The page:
How to Lose Weight if You Have Back Problems

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One to two pounds per week is a healthy rate of weight loss.
One to two pounds per week is a healthy rate of weight loss. (Image: scale image by jedphoto from Fotolia.com)

Having back problems can make the exercise aspect of weight loss more difficult, but certainly not impossible. Losing weight can even help alleviate back problems, because obesity often contributes to symptoms of disorders like degenerative disk disease, osteoarthritis and osteoporosis. Individuals with back issues will need to forgo certain types of exercise, but aside from that, the process of attaining a healthy body weight is very much the same as it is for anyone else.

Talk to your primary care physician before beginning any weight-loss regimen. The doctor will be able to help you determine a target weight and give you tips on how to lose weight in the healthiest way possible. You will also want to follow up with him periodically to track your progress and make sure that you’re on the right track.

Make a conscious effort to keep more nutritious foods in the house and prepare them in healthier ways, such as baking or broiling instead of frying. Another relatively effortless way to reduce the calories you’re eating every day is to replace snacks like potato chips with lighter alternatives such as pretzels or air-popped popcorn.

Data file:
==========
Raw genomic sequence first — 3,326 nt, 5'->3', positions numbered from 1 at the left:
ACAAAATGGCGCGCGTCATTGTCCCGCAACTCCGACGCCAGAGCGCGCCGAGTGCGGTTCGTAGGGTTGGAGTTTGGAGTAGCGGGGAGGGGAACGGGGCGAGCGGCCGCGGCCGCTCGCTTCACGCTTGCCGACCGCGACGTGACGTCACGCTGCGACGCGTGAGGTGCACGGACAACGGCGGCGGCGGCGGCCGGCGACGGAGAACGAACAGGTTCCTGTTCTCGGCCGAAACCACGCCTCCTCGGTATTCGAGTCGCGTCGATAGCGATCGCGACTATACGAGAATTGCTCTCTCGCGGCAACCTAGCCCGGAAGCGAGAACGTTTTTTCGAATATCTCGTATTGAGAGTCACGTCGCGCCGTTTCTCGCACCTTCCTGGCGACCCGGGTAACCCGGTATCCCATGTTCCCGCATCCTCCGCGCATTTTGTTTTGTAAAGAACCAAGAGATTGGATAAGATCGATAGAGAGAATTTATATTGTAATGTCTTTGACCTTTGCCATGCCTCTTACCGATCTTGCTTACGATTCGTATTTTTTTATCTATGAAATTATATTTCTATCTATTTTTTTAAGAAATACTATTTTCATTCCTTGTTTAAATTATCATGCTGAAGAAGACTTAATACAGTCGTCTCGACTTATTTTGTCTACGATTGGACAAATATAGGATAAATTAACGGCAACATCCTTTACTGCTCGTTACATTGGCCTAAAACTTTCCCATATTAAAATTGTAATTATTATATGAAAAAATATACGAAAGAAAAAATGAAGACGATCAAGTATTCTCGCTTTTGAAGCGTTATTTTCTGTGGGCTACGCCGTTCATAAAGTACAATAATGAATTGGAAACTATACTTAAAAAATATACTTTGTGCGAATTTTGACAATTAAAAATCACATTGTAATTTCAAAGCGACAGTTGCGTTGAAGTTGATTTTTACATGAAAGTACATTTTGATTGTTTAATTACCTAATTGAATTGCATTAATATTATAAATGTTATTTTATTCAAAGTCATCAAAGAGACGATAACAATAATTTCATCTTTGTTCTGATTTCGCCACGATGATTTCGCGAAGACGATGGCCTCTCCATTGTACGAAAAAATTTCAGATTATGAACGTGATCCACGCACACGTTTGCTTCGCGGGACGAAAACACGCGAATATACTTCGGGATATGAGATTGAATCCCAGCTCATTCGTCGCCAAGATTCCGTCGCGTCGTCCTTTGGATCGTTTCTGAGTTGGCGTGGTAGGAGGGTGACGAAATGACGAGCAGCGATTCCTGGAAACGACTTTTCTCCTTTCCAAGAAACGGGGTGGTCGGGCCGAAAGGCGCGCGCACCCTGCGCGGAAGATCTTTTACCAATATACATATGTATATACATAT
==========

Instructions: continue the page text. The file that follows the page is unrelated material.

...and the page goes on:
Begin keeping a food diary to track what you’re eating. Write down what you eat and what time you eat it, along with what you were feeling at the time and what you think you can do to improve. Keeping this diary over a period of time will help you to identify any “eating triggers” you may have, such as eating more when dining with a group or snacking when you’re stressed or upset. Being mindful of these types of triggers can help you overcome them.

Participate in low-impact exercise that won’t exacerbate your back pain, such as walking, bicycling and swimming. Stretches and strength training exercises are also often recommended for back pain patients. Start with approximately 15 minutes of exercise per day and gradually raise the amount to 30 minutes as you begin to lose weight and your endurance increases.

Continue your new healthy habits even after reaching your target weight. Many people reach their goal and then stop exercising, only to end up gaining back all of the weight they worked so hard to lose. Weight control is often a lifelong struggle, but it is possible to maintain your results if you remain vigilant and make a conscious effort to live a healthy life.

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